The Future of the Library: Where it’s at

Future of the Library book cover
The Future of the Library: From Electric Media to Digital Media
Robert K. Logan and Marshall McLuhan

Chapter 9 : The Compact Library and Human Scale

As an undergraduate at the University of Cambridge, I (McLuhan) encountered a library in the English Department that had immense advantages. I never have seen one like it since. It consisted of no more than 1,500 or 2,000 books. These books, however, were chosen from many fields of history and aesthetics, philosophy, anthropology, mathematics, and the sciences in general. The one criterion, which determined the presence of any book in this collection, was the immediate and top relevance for twentieth-century awareness.  The shelf-browser could tell at a glance exactly which poets, novelists, critics, painters, and which of their individual writings were indispensable for knowing “where it’s at.”

Where It’s At (It = The Environment)

This remarkable phrase “where it’s at” may be the only one in any language to express the idea of both corporate consensus and sensory focus — a kind of “consensuality” of persons, places, and things in a single instant of awareness.  This phrase, invented by young rock musicians to indicate areas of relevance and aliveness in the present time, is, of course, an acoustic, resonant expression, quite alien to anything like “clock time.” Nothing could be further away from “where’s it at” than “time of day” or “time of year.” The English language has gone without even a corporate word for the French on. Now we have this phrase, which is enormously more sophisticated in its aesthetic range and sensibility.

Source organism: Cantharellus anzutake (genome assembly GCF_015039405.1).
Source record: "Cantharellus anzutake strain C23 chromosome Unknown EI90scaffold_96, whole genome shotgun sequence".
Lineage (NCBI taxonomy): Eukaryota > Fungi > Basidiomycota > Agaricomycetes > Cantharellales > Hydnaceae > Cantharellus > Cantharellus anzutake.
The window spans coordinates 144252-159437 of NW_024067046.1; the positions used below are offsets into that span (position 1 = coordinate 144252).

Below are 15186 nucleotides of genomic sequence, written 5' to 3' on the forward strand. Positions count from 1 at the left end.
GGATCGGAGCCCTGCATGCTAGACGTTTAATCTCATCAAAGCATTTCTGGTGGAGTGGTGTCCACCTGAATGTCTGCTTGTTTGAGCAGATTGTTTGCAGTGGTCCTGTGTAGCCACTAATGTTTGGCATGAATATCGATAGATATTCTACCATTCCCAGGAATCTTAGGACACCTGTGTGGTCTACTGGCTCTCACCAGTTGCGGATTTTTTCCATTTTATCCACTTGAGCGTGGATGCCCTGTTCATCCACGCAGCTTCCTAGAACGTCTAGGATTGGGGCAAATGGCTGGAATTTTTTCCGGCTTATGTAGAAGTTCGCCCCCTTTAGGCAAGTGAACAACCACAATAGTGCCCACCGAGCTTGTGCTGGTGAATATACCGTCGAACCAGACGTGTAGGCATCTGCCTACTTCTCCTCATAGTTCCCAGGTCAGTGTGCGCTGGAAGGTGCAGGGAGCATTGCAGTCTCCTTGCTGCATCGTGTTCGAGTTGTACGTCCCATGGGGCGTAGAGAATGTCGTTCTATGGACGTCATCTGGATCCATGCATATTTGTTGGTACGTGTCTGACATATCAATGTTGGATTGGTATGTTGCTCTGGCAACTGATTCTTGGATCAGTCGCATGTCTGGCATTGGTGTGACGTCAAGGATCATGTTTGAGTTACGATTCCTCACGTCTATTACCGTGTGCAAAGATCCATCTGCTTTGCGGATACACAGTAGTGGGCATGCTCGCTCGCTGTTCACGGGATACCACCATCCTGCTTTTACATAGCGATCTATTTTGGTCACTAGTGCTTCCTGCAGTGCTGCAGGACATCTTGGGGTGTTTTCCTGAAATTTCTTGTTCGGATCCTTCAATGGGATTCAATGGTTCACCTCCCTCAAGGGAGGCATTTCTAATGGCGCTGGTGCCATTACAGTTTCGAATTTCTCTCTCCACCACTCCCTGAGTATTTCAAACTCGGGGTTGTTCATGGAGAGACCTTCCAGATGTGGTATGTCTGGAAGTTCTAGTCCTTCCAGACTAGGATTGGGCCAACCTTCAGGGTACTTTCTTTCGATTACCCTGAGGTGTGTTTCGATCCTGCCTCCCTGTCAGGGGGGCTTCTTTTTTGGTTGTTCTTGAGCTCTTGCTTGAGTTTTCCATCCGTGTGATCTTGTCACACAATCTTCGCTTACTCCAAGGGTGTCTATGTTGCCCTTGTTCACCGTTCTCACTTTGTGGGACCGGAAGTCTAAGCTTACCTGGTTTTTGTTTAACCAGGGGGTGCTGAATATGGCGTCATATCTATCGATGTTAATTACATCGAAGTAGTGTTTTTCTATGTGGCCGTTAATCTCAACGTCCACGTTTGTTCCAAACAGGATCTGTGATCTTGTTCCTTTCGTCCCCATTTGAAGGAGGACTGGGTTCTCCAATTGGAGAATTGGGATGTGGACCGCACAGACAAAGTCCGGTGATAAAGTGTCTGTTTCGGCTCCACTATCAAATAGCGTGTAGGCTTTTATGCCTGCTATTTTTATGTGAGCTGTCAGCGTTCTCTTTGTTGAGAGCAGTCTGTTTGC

The library of which I spoke existed in a corner of the English Faculty Library at Cambridge, but it enabled hundreds of students to share all the relevant poets, painters, critics, musicians, and scientists of that time as a basis for an ongoing dialog. Would it not be possible to have similar libraries created by other departments in the university? Could not the History Department indicate those areas of anthropology and sociology that were indispensable to the most advanced historical studies of the hour? Could not the Department of Philosophy pool its awareness of many fields in order to create a composite image of all the relevant of many fields in order to create a composite image of all the relevant speculation and discovery of our time? Only now have I begun to realize that this unique library represented the meeting of both a written and oral tradition at an ancient university. It is this figure-ground pattern of the written and the oral that completes the meaning of the book and the library.